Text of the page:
Modern worldly solutions offer no better path, even as they seem to have lost the classical world’s sense of limits.  Many modern solutions seem more often to be substitute religions, attempts to bring about a worldly eschaton without recourse to the divine.  Communism appears in this guise to me, as do even some forms of socialism and strong liberalism of the type represented by, for instance, Condorcet or, in our day, some of the most ardent partisans of democratization.  More subtle and alluring is a more restrained and sensible liberal capitalism, one that seeks to lower the aims of human life, especially social life, and to engage man’s yearnings in pursuit of material productivity and general liberty.  I think this, for the time being at least, the best -- or, better, the least bad -- of all socio-political systems.  As Tocqueville eloquently described, it delivers prosperity, liberty, worldly fulfillment, and a modest happiness to great numbers of people, while providing us with ample diversions.  It is the system perhaps best calculated for helping man to live through a strictly mortal life.  It does not solve man’s essential predicament, but, at least in its sensible form, it does not seek to.  Many can accept this as all, but I cannot, the principal reason for which I can only point again to some aspect of character.  But I think also that people, to the extent that there are people who by their natures are thinking, conscious, and restless beings, cannot ever finally accept such a solution.


So what is there?  

Beyond, behind, and below all other questions, I think, there lurks the question of God.  Man is a finite, contingent being living in a finite, contingent universe.  Is there an infinite, necessary being beyond this? 

It strikes me that, by nature (both in the philosophical and the scientific sense), we are constituted as if there is a being who is the logical fulfillment of our deepest aspirations.  But that does not make it so, of course.

In my view, Reason cannot answer the question of God -- not for lack of trying or knowledge or good will, but because the matter is by its very nature beyond Reason’s competence.  Indeed, Reason itself, as Pascal (again) pointed out, shows its limitations.  It is the use of logic to solve problems based upon given premises.  But the question of God is precisely the question of those premises.  It is the question that undergirds, that surrounds all the other questions.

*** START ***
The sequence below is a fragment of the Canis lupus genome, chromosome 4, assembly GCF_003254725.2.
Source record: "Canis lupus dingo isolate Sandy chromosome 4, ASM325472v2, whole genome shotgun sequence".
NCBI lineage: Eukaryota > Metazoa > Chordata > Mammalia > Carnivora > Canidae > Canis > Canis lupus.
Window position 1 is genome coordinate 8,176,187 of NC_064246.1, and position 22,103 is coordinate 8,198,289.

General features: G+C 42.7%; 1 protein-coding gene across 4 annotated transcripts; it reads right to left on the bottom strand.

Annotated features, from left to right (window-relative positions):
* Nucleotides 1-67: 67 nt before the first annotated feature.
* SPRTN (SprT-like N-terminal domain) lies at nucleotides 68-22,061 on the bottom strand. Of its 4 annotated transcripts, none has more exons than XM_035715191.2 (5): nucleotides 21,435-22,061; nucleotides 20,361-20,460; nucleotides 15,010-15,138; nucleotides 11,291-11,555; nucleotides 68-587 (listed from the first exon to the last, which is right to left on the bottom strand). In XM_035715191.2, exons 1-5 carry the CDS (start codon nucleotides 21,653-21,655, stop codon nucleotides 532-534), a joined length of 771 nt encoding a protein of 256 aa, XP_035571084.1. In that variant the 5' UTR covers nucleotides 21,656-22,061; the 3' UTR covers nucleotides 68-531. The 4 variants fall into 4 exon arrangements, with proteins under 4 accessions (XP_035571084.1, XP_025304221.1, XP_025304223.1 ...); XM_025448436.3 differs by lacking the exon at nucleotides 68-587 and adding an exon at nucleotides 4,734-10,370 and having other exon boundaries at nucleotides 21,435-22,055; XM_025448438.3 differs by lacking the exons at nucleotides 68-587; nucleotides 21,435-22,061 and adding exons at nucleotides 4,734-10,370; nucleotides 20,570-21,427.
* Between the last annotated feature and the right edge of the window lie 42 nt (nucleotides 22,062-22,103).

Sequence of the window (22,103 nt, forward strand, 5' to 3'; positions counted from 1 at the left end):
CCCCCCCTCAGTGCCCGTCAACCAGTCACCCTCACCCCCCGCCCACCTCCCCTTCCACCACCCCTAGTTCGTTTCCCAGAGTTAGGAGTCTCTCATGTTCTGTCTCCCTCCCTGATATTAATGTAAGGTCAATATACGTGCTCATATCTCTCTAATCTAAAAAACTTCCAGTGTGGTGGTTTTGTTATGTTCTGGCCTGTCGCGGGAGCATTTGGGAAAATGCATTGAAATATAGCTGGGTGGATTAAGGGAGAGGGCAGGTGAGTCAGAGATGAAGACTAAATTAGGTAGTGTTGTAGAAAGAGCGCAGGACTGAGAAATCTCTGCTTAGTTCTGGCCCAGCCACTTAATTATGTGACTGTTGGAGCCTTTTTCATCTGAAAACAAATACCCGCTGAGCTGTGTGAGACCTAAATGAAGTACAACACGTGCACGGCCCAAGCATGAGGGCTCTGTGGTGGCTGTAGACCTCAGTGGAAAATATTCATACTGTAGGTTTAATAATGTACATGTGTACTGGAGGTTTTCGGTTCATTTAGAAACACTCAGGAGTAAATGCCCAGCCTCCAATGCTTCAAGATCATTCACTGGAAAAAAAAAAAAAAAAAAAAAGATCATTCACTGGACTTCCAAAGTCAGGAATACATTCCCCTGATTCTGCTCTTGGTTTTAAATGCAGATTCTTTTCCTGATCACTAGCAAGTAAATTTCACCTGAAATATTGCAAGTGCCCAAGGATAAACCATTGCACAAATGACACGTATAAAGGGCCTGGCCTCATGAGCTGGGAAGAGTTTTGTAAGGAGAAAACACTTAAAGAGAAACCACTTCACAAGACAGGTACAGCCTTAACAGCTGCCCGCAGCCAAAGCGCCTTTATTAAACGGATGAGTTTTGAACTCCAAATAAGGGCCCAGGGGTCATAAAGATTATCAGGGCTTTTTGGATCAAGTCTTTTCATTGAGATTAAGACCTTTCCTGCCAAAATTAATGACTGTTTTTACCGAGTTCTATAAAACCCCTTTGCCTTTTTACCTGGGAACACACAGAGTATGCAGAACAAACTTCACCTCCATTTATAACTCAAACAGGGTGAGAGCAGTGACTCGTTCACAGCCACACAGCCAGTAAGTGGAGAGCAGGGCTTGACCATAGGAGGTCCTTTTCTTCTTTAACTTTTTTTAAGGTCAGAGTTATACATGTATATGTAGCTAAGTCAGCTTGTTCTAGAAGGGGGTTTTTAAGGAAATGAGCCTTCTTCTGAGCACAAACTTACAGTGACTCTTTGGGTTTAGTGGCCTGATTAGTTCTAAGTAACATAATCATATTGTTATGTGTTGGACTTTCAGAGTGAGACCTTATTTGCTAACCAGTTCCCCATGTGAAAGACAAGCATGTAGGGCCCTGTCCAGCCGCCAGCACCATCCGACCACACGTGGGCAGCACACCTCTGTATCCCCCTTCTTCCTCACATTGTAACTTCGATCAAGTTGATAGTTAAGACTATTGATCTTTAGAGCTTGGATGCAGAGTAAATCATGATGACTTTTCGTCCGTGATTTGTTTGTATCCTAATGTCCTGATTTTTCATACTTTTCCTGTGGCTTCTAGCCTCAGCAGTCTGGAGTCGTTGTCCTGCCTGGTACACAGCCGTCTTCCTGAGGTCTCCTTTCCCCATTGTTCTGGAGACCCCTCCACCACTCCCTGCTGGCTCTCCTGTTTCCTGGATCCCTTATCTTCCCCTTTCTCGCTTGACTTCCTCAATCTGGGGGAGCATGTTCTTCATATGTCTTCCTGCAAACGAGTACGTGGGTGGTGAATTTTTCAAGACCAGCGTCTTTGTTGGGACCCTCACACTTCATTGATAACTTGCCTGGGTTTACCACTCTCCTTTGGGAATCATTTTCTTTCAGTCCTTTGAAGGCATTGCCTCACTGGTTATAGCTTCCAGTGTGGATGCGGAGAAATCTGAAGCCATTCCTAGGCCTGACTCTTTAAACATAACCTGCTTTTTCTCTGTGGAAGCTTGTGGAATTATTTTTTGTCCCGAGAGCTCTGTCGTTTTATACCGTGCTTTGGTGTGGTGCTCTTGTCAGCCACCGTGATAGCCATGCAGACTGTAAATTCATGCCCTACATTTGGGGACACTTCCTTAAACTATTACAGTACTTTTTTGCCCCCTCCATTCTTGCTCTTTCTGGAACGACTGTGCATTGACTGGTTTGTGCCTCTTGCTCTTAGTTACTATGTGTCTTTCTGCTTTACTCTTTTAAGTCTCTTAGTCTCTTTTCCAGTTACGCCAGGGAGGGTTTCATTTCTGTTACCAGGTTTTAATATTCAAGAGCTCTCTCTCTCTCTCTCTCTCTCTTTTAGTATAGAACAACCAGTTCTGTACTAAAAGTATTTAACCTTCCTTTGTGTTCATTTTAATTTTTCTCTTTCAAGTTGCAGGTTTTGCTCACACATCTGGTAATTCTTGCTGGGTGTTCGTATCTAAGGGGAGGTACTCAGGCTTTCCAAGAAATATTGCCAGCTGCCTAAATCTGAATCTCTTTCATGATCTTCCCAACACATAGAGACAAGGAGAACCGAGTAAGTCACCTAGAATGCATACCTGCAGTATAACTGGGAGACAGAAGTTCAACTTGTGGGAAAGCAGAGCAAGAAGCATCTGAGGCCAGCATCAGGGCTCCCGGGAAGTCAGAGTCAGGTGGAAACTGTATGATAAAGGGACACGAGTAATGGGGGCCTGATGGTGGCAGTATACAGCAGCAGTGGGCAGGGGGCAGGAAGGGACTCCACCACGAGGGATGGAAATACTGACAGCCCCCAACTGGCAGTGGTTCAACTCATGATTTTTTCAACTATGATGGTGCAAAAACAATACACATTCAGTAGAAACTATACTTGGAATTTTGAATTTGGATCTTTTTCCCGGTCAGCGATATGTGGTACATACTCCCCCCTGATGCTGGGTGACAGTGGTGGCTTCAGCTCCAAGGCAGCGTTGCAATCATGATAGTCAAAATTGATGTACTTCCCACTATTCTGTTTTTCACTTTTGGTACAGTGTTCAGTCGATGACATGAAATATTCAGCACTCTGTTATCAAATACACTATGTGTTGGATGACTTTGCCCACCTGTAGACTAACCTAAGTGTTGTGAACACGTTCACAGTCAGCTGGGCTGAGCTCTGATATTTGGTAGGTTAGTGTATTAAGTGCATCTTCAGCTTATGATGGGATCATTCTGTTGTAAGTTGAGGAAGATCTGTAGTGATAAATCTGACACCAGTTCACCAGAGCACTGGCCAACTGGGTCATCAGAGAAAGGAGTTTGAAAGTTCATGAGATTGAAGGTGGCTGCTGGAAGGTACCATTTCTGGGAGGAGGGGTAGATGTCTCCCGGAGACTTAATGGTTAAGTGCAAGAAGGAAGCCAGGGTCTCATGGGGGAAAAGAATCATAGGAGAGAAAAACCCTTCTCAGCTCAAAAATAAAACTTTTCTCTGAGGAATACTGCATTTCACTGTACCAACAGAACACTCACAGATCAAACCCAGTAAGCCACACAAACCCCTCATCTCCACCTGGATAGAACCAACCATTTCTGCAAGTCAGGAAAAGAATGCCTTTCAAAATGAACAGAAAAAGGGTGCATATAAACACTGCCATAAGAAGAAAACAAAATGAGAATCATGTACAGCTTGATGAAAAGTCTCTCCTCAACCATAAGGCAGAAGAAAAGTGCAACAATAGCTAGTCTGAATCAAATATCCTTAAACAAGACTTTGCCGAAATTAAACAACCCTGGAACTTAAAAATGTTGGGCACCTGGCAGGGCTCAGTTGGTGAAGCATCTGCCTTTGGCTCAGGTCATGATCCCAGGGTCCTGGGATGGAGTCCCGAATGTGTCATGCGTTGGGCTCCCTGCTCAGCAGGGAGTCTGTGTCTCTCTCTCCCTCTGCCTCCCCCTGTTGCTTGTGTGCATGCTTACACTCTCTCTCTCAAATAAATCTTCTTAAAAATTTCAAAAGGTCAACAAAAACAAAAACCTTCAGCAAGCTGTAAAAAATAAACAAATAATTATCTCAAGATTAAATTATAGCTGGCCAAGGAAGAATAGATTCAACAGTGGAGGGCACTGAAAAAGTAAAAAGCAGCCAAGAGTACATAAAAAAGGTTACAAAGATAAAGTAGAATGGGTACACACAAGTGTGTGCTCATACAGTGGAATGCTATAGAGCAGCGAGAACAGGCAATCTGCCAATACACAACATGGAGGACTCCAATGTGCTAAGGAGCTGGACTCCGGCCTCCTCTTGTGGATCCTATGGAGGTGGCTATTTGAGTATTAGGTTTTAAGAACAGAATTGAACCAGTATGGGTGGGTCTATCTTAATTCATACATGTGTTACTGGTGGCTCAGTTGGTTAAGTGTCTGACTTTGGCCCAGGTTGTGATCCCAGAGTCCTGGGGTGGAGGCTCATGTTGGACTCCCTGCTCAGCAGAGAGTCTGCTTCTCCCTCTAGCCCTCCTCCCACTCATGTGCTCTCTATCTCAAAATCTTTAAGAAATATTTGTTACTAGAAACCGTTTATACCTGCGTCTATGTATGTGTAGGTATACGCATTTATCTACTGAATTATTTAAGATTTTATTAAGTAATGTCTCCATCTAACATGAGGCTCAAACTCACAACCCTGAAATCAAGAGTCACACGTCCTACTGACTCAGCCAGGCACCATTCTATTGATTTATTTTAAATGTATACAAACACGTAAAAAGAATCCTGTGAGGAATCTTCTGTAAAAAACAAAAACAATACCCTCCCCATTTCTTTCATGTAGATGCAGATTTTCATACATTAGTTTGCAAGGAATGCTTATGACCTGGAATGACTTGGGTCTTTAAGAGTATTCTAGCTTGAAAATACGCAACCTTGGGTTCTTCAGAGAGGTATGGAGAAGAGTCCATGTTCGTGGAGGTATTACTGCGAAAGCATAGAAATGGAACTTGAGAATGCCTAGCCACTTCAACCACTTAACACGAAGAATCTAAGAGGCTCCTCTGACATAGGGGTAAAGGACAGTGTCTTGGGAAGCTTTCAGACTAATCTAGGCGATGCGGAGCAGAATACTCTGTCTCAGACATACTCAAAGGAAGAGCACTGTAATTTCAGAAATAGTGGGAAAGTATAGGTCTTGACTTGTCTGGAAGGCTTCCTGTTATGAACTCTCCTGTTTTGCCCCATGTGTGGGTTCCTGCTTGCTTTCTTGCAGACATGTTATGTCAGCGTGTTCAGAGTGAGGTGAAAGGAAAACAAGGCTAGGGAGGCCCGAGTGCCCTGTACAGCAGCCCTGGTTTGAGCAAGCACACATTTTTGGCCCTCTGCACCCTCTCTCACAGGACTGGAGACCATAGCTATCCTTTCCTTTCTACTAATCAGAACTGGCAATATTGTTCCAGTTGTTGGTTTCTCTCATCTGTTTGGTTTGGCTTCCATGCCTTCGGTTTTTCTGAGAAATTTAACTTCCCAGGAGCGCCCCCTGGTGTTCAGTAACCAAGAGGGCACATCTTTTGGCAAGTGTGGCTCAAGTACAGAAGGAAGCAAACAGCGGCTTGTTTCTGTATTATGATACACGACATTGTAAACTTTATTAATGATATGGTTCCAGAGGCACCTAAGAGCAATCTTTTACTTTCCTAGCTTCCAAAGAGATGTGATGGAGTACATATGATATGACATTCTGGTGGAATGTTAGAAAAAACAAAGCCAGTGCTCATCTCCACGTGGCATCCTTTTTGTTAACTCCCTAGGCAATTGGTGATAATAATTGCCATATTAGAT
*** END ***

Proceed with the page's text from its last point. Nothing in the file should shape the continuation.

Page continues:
These limitations of Reason cut both ways.  The classic ontological “proof” of God’s existence -- that God must be because it would be against the nature of his perfection not to be and is therefore a logical contradiction -- is not dispositive, but neither is the argument that God is simply a product of man’s wish fulfillment.  The existence of God may be the most logical explanation for the concept of perfection, for the creation of being and the universe, for the inkling and yearning of higher consciousnesses for the divine, and so forth, but they do not prove his existence.  All these can be explained either as human wish fulfillment or arid philosophizing or the like.  Similarly, that humans yearn for God as a product of their own psyches, that God cannot be reliably detected in the material universe, that the operations of the universe can be sufficiently explained without recourse to divine intervention, and so on do not show that God does not exist.  For they too can be explained as necessary corollaries of the nature of an immaterial, transcendent, and infinite God who creates a universe with its own integrity.  A method of knowing -- Reason -- that proceeds from assumed first principles cannot leave its moorings and deduce its own premises.

This does not mean that the question of God is an irrational or arational one.  There are more and less rational -- or perhaps better, reasonable -- ways of addressing the matter.  But, ultimately, the question is not one that can be settled through reasoning.  Instead, my sense is that people come to this decision, again, because of and through very deep and inscrutable instincts, characteristics, and thought processes.   How does one look at life and the universe?  Does one see at least the possibility of a hidden hand, of an underlying order and purpose?  The evidence can be read either way.